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Kelowna to build tiny homes on Crowley for people experiencing homelessness

The 60-unit project is expected to open in early 2024
(Photo by Morf Morford)

A city-owned property will soon be turned into a temporary new tiny-home development for people previously experiencing homelessness.

This comes after an announcement from the province, on Oct. 12, that BC Housing will build 120 housing units over the coming months to support people who are experiencing unsheltered homelessness and sheltering in encampments.

On Nov.1, the city was already preparing 759 Crowley Avenue for what will be the site of 60 new temporary homes.

These units will be funded through the provincial government’s new Homeless Encampment Action Response Temporary Housing (HEARTH) program.

They are intended as a temporary housing solution while the city and BC Housing work to identify new permanent supportive housing.

Kelowna is the first location in the Interior to use a tiny-home solution, which features small single-room units (60 square feet) that are quick to build and easy to install.

“As part of our Belonging in BC plan, this site (759 Crowley Avenue) will provide interim housing options for people experiencing homelessness in the community, while more permanent options are being considered,” said Ravi Kahlon, Minister of Housing.

Construction has begun on Crowley and the units are expected to be ready in early 2024.

Kelowna Mayor Tom Dyas said the city wants to open the spaces as soon as possible.

“This addresses housing gaps, helps people transition to safe, dignified shelter and ultimately reduces the number of individuals sheltering outside.”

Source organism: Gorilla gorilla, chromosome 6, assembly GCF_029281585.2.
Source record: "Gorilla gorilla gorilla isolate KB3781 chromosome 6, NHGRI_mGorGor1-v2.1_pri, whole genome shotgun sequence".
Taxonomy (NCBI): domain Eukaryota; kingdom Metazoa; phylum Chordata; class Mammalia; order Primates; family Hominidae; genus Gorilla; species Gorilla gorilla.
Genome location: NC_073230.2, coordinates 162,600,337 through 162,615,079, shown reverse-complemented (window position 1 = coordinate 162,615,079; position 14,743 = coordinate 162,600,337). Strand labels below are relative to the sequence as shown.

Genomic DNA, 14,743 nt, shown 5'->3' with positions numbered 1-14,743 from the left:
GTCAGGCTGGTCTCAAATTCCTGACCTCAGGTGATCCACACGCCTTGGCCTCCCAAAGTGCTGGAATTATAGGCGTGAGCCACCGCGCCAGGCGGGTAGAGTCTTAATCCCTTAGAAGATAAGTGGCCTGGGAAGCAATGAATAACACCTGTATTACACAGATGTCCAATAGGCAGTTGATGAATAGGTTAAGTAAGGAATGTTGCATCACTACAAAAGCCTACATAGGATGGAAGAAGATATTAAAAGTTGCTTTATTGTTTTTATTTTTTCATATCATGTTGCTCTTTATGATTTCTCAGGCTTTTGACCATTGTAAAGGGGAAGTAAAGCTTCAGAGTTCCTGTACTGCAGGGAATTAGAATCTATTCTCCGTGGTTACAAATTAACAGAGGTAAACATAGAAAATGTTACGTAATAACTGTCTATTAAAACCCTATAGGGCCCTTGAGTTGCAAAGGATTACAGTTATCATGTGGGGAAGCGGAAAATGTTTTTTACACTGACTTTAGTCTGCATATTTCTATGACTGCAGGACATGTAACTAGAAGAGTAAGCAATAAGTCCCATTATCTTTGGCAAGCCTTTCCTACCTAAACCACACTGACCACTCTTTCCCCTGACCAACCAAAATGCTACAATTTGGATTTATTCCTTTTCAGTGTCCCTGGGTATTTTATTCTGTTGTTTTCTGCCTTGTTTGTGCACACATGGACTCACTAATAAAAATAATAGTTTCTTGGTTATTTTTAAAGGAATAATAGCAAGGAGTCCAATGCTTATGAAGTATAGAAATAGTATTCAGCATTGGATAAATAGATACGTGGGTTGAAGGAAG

Once built the units will be operated by non-profit groups that will provide support services such as daily meals, 24/7 staffing, access to skills training, and support navigating the housing system.

In addition to the HEARTH program, the Province and the City are partnering to implement Homeless Encampment Action Response Teams (HEART).

The HEART program will include all levels of government, Indigenous partners, health-care agencies and non-profit organizations to assess the needs of people experiencing unsheltered homelessness.

Individuals moving into the new homes will be assessed and matched with appropriate support, according to the

Through BC Housing, the province is providing $5.4 million for the new HEARTH program, as well as an annual operating funding of approximately $2.7 million.

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Brittany Webster

About the Author: Brittany Webster

A video journalist with Black Press Media. I recently made the exciting move from my radio anchor position at AM 1150 to this new venture.
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